THE SCIENCE OF WINE No. 1: Technology’s Uses — and Its Limits

11/5/2015 10:01:38 PM

“The Science of Wine” is a monthly column by Christian Gastón Palmaz about the pursuit (and achievement) of the seamless fusion of technology, art and tradition in winemaking. 

PAY A VISIT TO Palmaz Vineyards and you’ll encounter a dazzling array of technology, but don’t be fooled — all that swanky, futuristic stuff is not what makes the wine. Like so many other technical art forms, winemaking at its core remains qualitative, creative and intimately human. At Palmaz, the art of wine still occurs in the glass, and magic happens in those quiet moments when the winemaker’s mind is open to perceiving, appreciating and harnessing what Mother Nature has given to a particular vintage.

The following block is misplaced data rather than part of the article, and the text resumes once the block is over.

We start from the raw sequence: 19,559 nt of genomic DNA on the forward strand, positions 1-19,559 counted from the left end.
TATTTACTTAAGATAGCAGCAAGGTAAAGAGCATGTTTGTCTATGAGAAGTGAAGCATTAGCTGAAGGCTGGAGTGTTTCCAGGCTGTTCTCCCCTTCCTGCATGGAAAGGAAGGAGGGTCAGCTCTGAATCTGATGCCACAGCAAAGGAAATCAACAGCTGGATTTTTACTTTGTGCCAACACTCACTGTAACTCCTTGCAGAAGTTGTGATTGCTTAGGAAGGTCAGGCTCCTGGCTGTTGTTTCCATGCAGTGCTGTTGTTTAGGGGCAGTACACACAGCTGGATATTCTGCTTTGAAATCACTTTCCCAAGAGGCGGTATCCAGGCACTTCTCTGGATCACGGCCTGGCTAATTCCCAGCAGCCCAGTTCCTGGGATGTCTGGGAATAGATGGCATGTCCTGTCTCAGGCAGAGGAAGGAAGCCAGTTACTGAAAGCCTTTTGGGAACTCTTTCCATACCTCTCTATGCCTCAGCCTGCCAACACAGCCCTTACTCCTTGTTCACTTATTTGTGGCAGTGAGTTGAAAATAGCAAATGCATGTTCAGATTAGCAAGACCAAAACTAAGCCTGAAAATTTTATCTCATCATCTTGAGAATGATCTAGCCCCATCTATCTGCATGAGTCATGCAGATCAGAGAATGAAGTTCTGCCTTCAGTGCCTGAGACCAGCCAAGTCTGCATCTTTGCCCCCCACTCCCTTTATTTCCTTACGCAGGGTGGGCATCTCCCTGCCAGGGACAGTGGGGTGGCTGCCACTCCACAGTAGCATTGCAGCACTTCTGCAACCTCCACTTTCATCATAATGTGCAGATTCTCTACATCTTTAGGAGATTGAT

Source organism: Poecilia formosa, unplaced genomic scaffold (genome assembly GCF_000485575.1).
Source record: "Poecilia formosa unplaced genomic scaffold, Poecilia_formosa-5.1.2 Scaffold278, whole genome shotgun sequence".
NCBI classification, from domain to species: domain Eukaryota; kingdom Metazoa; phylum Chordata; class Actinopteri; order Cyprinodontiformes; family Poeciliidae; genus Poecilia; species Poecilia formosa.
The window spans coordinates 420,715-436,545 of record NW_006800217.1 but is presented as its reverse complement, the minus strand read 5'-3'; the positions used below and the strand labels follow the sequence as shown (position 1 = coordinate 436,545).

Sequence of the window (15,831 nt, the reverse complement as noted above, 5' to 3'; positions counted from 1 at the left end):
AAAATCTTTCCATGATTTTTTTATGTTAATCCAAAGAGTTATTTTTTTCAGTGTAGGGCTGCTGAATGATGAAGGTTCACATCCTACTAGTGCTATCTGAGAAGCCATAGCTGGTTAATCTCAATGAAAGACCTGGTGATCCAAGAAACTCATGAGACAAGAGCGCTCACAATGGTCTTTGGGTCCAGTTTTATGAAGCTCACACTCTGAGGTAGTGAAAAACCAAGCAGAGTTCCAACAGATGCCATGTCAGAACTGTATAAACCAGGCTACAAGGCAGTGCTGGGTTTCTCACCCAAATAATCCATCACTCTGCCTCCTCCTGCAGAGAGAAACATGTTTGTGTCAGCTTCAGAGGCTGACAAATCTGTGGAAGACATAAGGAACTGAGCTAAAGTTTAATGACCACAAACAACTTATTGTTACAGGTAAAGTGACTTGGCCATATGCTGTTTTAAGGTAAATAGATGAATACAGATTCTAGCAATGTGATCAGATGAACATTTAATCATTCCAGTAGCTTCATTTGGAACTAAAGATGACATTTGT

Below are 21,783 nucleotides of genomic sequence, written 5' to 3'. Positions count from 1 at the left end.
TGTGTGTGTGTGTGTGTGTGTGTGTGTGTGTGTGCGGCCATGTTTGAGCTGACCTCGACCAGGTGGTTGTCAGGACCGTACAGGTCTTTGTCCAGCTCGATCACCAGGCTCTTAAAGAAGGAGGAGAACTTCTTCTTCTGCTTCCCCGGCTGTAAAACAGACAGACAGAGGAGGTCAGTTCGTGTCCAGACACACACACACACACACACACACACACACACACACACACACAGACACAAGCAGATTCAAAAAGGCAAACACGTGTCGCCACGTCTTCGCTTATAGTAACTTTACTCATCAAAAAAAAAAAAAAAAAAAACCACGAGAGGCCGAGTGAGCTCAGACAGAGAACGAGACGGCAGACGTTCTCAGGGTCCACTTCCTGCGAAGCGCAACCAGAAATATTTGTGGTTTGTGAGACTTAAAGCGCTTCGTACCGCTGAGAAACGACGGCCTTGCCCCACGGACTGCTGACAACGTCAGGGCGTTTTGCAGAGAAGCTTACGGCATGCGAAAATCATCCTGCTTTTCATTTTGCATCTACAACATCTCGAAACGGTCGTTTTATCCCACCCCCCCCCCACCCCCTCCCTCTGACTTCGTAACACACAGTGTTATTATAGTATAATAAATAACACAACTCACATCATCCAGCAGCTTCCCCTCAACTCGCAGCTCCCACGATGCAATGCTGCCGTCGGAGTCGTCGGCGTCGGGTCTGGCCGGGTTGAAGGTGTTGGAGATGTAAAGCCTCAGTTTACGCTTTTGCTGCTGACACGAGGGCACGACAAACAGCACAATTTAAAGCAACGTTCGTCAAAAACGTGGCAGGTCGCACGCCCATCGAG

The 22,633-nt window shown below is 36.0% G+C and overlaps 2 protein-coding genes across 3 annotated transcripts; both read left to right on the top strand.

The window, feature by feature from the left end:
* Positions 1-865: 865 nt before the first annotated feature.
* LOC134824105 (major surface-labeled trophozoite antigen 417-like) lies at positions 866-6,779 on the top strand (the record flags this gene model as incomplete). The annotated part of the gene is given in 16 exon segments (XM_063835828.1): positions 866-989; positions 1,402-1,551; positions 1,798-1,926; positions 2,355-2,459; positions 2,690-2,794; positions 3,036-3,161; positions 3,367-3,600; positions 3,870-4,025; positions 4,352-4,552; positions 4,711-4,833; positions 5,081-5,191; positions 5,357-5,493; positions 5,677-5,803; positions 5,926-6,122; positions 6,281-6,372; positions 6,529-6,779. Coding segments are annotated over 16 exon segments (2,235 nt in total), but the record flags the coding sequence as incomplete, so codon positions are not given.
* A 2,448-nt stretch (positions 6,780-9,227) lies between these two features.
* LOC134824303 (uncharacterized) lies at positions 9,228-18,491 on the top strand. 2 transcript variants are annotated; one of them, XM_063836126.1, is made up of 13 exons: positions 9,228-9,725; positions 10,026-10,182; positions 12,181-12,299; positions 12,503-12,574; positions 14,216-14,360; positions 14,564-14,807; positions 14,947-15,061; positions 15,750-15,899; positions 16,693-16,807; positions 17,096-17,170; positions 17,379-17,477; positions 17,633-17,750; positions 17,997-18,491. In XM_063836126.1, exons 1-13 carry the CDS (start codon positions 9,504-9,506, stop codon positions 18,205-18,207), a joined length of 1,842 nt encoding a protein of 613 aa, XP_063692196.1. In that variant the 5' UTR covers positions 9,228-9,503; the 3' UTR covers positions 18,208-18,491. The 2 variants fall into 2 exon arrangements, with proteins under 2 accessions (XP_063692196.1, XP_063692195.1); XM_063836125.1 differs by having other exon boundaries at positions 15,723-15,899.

Beginning with my time in school, I’ve been struck by the way some technology actually impinges on the ability to be creative. Learning how to code in various programming languages and toiling on spreadsheets made my brain ache. Database technologies are powerful tools, but I fell victim to spending countless hours crunching data and not enough time outside with dirt under my boots.

We founded Palmaz Vineyards with one primary goal: Don’t let technology interfere with the art of wine. Our tech is there only to support the winemaking team and alleviate their need to spend the kind of time I had to in school making the numbers add up. Useful instruments and programs are those that maximize the winemaker’s time, enabling her to spend more of it with the single most important weapon in her arsenal: her glass.

This monthly column, “The Science of Wine,” will illustrate how our dedication to the art of wine is augmented and enhanced by the technology we employ. As you read, I hope you’ll be inspired to see the gadgets all around us as a useful tool and not an impediment to your creativity. If your tablet or phone is getting in the way of your enjoyment of the art of wine, shut it down and grab a glass! Our winemaking team does so all the time, and I encourage you to do the same.

Swirling and signing off,

Christian Gastón Palmaz